- Jeffrey Beall, founder of Beall's list
- Mark A. Heckler, founding dean of its College of Arts and Media
- Nobel Laureate Tom Cech, of CU Boulder, is an affiliated faculty with CU Denver's Department of Biochemistry and Molecular Genetics.
- Leo Franca from the Department of Mathematical and Statistical Sciences has developed stabilized finite elements, important in computational mechanics and engineering simulation.
- Lawrence Hunter is the founder of the International Society for Computational Biology, the world's oldest and largest professional organization for bioinformatics and computational biology.
- Bill Porter, a famous audio engineer from the School of Music, created the first college program in audio engineering
- Ted Puck, a biophysicist at the medical school, developed a classification system for the human chromosome, and has been referred to as "a pioneer in mammalian cell culture, somatic cell genetics, and the study of human genetic diseases." He was also the first scientist to grow human tissue from a single cell.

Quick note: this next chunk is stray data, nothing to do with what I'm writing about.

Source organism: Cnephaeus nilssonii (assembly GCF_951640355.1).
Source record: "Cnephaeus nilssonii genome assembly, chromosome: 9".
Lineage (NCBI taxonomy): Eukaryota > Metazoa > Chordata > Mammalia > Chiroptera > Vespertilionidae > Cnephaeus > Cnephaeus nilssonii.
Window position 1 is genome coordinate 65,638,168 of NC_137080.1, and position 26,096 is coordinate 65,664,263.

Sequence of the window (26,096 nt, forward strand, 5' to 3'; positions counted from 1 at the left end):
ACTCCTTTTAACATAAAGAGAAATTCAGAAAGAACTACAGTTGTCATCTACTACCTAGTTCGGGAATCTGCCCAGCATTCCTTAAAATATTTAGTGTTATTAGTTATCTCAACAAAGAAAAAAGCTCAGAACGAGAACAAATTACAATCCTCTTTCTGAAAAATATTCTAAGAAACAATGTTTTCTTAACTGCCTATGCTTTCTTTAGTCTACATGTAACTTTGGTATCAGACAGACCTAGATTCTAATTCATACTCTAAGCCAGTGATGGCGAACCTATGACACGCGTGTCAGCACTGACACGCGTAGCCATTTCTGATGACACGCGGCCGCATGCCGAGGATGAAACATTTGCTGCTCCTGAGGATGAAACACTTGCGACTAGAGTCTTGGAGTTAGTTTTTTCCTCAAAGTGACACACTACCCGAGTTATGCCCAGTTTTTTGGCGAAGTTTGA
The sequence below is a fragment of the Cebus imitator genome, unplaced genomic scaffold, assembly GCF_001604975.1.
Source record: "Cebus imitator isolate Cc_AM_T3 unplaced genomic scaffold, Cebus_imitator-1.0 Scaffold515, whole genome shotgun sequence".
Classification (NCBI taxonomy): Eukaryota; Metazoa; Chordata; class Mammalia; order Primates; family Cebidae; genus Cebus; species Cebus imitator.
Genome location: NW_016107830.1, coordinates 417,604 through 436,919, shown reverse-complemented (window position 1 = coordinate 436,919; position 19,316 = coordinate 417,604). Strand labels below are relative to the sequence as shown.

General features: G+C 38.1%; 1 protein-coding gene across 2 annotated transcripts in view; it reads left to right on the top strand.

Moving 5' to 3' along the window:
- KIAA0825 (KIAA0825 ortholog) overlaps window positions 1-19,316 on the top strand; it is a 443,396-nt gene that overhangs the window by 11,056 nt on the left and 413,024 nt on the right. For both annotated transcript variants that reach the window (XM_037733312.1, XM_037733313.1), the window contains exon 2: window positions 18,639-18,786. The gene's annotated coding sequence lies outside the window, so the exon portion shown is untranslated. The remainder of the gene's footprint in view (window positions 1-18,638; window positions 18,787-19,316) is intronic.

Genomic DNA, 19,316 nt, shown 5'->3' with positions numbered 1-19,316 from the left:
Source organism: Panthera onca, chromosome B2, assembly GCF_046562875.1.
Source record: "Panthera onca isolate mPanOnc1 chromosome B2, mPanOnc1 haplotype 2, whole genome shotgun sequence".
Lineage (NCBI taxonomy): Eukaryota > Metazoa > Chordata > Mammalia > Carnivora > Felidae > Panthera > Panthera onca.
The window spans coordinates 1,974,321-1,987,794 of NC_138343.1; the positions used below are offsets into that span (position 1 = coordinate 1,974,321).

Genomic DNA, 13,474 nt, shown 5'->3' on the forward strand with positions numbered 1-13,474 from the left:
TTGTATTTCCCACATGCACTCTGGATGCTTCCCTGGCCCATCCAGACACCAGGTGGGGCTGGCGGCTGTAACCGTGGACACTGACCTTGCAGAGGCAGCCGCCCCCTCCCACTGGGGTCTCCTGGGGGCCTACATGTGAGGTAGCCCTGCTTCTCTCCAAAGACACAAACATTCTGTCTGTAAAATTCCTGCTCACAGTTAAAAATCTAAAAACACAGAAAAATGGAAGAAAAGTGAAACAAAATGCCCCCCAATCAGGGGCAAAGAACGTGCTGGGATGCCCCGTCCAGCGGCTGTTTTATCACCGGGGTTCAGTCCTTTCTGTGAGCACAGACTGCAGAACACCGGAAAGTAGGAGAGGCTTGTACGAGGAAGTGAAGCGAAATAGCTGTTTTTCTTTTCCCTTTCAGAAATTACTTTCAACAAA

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- Henry Swan revolutionized open heart surgery at the Department of Surgery, pioneering investigations and clinical application of hypothermia in cardiac surgery.
- Nancy Zahniser, professor of pharmacology awarded for her contributions to the field of dopamine regulation in the brain
- Morgan Adams, successful you tuber that has achieved over 2 million followers
- Rick Alden, 1996, Owner and CEO Skullcandy
- Insook Bhushan, Olympic table tennis player
- Janet Bonnema, civil engineer, first woman allowed to enter a tunnel project in Colorado
- Andrew "Rok" Guerrero, Musician, Flobots
- Michael Hancock, 1995, Mayor, Denver
- Bridget Law, Musician, Elephant Revival
- Frances McConnell-Mills, 1918, toxicologist
- John Morse, 2001, Majority Leader, Colorado State Senator
- Luke Mossman, Musician, Nathaniel Rateliff & The Night Sweats
- Tenzing Rigdol, contemporary Tibetan artist and activist
- Isaac Slade, 2005, Lead Singer, The Fray
- Don Southerton, American writer
- Gloria Tanner, 1976, first African American woman Colorado state senator
- Jun Xia, 1989, Chinese architect and lead designer of the Shanghai Tower